The field of design is credited with improving our lives in many ways. But it also enables our darker impulses. It’s brought us the AK47, killer drones, and computer viruses.
Paola Antonelli has been thinking about this ambiguous nature of design. She’s the senior curator of architecture and design at the Museum of Modern Art in New York.
She prompted a conversation among scientists, philosophers, activists and others on how recent design innovations can be used for violent means. She co-edited a book with design professor Jamer Hunt, called Design and Violence.
The project came from Antonelli’s discovery of Cody Wilson’s open-source plans for a 3-D printed gun and her reaction to it. She reached out to authors, activists, scientists and artists to contribute essays about design objects that could be used for violent means.
The products range from actual objects, like plastic handcuffs and green bullets, to the speculative, like the designs for a euthanasia rollercoaster.
“There’s always ambiguity which is quite interesting,” Antonelli said. “Design was born when the first tools in prehistory were designed. Probably the first tools were meant to kill. Animals, of course, but also enemies. So what is good and what is evil in everything, and especially in this case in design.”
You can read an excerpt from Design and Violence here.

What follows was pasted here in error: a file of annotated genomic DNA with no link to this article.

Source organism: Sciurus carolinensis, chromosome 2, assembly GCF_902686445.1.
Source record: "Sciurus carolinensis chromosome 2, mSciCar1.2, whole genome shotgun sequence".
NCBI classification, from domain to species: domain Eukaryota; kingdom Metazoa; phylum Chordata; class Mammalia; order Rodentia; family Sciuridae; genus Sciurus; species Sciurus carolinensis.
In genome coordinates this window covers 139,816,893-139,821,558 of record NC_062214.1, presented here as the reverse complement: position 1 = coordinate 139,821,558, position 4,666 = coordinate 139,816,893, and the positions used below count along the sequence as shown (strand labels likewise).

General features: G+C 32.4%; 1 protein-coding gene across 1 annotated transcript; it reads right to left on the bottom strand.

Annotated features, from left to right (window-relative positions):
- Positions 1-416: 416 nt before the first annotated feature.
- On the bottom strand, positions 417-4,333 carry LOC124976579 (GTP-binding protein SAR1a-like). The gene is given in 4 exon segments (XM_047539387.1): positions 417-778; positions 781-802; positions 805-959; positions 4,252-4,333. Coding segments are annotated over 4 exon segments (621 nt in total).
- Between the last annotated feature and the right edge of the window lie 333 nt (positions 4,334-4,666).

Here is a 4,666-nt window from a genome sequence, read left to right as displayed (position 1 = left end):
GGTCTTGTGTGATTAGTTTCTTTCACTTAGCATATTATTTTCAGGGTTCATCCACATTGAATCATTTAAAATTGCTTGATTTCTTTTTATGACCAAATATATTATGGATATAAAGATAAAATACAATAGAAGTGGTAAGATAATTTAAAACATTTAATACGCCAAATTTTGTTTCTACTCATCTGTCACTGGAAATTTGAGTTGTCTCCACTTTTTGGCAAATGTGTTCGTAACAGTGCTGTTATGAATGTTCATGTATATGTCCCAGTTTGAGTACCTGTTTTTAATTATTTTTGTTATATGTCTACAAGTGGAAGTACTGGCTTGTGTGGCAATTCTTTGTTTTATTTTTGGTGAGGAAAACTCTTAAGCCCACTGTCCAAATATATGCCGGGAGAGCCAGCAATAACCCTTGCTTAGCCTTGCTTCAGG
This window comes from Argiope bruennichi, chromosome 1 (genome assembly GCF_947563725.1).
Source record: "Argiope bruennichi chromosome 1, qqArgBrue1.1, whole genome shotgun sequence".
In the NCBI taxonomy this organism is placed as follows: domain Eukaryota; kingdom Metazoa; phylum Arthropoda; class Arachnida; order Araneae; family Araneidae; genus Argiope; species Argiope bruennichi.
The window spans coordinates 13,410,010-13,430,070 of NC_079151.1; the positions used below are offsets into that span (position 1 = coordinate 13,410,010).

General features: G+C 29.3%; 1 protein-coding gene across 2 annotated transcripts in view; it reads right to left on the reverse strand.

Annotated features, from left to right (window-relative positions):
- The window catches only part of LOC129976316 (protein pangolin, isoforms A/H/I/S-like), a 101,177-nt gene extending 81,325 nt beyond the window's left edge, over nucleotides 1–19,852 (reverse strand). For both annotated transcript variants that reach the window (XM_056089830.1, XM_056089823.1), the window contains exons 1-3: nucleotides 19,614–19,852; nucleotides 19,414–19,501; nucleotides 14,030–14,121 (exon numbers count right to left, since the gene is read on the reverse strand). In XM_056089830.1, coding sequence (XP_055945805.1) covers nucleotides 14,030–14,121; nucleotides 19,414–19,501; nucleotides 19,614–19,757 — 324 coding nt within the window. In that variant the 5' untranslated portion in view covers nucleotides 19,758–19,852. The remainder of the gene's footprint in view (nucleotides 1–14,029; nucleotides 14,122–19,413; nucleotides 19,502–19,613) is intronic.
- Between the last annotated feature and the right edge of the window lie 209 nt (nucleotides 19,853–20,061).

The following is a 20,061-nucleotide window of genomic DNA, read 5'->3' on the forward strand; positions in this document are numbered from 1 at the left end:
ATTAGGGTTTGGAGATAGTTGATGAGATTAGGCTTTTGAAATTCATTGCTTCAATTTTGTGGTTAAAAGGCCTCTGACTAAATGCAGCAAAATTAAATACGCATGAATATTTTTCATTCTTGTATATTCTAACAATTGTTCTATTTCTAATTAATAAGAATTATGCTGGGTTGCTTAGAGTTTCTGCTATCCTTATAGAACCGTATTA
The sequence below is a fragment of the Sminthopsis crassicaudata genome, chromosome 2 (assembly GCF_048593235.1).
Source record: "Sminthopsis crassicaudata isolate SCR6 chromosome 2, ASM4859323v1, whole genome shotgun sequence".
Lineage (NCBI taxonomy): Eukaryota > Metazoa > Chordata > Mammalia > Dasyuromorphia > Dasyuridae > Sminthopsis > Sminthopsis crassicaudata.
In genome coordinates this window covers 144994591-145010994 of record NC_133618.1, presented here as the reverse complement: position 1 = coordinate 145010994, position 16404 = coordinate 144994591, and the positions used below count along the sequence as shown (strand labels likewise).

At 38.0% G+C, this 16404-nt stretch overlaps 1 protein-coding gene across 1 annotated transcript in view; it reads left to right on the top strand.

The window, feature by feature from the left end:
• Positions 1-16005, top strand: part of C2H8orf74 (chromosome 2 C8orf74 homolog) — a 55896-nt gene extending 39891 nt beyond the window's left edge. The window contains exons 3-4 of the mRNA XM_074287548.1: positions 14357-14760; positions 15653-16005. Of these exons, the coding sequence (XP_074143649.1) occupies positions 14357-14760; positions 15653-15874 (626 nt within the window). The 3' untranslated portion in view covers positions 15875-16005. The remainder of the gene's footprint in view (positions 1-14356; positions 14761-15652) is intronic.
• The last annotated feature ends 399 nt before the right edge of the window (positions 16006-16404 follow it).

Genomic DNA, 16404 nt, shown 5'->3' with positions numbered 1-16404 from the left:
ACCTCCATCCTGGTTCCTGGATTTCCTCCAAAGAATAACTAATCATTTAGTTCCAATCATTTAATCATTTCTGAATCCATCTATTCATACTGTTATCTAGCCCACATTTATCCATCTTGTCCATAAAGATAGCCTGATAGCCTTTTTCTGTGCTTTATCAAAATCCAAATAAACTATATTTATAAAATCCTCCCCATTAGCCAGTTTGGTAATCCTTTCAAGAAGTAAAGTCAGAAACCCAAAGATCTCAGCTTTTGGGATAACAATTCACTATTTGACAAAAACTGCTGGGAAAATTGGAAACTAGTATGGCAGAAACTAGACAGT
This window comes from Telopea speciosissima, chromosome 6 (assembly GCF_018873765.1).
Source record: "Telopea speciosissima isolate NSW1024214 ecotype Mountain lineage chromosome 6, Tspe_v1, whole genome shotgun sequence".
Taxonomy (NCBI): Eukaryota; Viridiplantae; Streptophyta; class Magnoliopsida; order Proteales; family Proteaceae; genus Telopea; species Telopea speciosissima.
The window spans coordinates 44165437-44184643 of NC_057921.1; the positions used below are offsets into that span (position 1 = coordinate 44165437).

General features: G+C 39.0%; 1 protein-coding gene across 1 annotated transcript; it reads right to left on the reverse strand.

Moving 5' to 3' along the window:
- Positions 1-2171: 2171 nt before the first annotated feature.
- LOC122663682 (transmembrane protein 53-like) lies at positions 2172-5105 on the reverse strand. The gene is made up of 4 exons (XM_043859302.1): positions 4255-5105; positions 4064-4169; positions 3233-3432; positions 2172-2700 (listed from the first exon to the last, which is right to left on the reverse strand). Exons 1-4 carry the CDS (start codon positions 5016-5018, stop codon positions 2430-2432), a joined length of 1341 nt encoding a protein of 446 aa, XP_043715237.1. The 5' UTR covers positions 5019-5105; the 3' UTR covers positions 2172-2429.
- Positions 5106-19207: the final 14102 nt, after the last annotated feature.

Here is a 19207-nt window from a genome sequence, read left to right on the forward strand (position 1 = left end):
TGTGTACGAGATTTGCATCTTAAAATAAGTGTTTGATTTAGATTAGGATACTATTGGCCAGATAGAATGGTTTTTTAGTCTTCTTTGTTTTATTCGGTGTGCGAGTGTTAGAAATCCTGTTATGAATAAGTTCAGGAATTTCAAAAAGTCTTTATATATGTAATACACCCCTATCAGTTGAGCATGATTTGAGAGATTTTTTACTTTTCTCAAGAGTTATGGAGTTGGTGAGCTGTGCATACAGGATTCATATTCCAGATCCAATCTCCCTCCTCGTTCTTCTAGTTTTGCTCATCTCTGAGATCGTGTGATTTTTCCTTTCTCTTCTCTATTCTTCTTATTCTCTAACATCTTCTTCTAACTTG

From the book description: Design has a history of violence, yet professional discourse around design has been dominated by voices that only trumpet its commercial and aesthetic successes. Violence, defined here as the manifestation of the power to alter circumstances against the will of others and to their detriment, has always been ubiquitous, and in recent years technology has introduced dramatic new threats. Design and Violence sheds light on the complex impact of design on the built environment and on everyday life, as well as on the forms of violence in contemporary society. Published to accompany an online experiment launched by The Museum of Modern Art in 2013, this book brings together controversial, provocative, and compelling design projects with leading voices from the fields of art and design, science, law, criminal justice, ethics, finance, journalism, and social justice. Each author responds to one object—ranging from an AK-47 to a Euthanasia Rollercoaster, from plastic handcuffs to the Stuxnet digital virus—sparking dialogue, reflection, and debate. These experimental and wide-ranging conversations make Design and Violence an invaluable resource for lively discussions and classroom curricula.